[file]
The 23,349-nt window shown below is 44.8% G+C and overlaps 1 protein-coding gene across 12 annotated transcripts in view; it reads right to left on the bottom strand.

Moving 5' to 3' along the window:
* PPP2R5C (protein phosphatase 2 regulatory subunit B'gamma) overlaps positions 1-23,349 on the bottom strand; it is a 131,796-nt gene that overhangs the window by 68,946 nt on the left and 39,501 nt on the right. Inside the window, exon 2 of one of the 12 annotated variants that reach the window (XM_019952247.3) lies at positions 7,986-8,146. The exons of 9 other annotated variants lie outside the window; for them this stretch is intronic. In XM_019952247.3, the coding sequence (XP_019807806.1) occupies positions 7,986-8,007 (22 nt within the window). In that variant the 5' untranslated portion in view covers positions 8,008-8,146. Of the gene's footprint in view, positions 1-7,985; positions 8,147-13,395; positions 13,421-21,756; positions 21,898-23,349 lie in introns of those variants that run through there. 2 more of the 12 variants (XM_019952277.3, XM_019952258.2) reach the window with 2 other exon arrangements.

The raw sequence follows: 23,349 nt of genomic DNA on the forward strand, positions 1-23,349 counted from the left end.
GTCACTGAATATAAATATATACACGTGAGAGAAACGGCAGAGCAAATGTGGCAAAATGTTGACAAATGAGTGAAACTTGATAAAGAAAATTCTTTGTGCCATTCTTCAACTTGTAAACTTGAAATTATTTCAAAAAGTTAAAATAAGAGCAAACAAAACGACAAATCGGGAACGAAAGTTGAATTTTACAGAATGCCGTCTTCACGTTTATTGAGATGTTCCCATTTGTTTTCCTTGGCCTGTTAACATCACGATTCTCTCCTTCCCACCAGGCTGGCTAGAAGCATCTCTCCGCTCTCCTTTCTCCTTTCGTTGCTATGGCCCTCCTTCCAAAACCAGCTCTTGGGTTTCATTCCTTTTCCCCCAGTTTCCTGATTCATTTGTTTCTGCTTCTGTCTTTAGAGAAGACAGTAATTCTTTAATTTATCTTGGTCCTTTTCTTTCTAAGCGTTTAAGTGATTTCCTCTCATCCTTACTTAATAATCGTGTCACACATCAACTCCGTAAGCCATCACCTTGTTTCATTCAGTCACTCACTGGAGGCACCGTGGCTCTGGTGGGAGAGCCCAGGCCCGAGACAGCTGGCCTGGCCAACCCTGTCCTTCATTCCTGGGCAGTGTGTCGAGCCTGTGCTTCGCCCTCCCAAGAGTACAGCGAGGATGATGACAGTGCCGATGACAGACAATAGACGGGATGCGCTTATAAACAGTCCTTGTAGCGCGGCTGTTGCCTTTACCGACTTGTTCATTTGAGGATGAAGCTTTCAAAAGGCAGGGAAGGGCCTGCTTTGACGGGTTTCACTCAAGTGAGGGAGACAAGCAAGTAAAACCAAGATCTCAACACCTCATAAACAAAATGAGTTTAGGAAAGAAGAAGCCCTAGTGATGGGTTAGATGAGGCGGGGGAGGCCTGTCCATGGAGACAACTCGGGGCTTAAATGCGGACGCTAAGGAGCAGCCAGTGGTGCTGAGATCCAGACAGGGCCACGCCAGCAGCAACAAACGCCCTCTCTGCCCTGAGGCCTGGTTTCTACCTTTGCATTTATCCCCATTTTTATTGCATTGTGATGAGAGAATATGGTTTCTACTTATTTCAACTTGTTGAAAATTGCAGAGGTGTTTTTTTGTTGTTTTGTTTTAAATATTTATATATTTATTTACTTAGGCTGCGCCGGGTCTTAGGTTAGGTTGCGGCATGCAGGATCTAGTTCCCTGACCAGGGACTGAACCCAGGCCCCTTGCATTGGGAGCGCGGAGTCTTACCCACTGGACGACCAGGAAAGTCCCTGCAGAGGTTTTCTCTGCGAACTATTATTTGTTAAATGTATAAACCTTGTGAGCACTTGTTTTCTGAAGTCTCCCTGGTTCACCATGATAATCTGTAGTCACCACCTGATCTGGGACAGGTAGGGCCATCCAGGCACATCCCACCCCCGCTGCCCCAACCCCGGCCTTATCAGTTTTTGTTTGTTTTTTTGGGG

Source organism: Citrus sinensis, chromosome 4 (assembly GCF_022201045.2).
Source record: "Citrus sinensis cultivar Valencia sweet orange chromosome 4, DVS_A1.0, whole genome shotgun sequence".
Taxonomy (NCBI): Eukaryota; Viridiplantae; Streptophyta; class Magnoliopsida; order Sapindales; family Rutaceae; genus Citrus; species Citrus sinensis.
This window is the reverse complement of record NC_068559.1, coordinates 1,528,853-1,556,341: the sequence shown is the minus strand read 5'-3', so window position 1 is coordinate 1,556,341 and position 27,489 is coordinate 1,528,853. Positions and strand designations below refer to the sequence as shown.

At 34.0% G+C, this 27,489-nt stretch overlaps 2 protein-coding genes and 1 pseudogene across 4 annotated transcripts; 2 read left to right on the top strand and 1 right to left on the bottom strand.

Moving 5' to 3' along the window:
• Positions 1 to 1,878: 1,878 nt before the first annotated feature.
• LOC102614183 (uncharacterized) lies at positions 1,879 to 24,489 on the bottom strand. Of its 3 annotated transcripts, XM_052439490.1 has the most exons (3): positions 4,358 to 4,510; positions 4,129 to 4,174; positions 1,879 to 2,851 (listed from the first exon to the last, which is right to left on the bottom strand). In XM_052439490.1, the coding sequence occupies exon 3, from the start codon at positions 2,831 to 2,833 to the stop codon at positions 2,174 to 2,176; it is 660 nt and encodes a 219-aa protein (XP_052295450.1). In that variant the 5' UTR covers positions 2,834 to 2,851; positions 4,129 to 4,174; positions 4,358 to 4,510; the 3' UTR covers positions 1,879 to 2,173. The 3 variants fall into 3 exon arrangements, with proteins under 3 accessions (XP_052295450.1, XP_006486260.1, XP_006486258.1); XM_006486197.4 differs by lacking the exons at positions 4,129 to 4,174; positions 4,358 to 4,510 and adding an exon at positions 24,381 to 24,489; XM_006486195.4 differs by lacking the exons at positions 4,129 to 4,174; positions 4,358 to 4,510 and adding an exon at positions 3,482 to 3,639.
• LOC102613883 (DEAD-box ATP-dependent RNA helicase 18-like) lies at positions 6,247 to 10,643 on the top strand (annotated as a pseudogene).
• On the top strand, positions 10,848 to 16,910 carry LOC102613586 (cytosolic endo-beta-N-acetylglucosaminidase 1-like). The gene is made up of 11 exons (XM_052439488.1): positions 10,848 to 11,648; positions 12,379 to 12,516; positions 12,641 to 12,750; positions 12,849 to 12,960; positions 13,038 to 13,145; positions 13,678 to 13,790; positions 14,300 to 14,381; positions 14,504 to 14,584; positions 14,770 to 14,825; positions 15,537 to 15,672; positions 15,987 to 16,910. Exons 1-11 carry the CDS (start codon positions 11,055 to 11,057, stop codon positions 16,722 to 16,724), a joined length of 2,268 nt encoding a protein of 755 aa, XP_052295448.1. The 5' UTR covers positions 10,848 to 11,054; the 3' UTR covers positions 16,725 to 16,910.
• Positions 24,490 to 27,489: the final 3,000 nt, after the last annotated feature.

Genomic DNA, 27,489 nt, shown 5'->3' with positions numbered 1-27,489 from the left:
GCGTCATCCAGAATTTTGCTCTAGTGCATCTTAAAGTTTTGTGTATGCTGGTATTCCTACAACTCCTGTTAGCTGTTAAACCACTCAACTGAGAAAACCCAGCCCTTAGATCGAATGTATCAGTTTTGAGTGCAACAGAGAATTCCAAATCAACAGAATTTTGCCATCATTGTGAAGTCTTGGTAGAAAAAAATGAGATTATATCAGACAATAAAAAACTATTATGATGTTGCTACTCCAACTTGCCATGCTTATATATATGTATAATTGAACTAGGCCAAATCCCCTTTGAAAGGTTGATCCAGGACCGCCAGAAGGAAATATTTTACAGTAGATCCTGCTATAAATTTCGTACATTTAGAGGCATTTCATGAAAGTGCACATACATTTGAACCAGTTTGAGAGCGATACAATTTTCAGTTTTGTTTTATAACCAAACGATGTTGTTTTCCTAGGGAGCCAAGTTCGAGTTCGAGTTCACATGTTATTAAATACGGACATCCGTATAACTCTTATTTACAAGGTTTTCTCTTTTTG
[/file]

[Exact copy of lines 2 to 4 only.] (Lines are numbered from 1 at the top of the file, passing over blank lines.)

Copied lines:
Moving 5' to 3' along the window:
* PPP2R5C (protein phosphatase 2 regulatory subunit B'gamma) overlaps positions 1-23,349 on the bottom strand; it is a 131,796-nt gene that overhangs the window by 68,946 nt on the left and 39,501 nt on the right. Inside the window, exon 2 of one of the 12 annotated variants that reach the window (XM_019952247.3) lies at positions 7,986-8,146. The exons of 9 other annotated variants lie outside the window; for them this stretch is intronic. In XM_019952247.3, the coding sequence (XP_019807806.1) occupies positions 7,986-8,007 (22 nt within the window). In that variant the 5' untranslated portion in view covers positions 8,008-8,146. Of the gene's footprint in view, positions 1-7,985; positions 8,147-13,395; positions 13,421-21,756; positions 21,898-23,349 lie in introns of those variants that run through there. 2 more of the 12 variants (XM_019952277.3, XM_019952258.2) reach the window with 2 other exon arrangements.

The raw sequence follows: 23,349 nt of genomic DNA on the forward strand, positions 1-23,349 counted from the left end.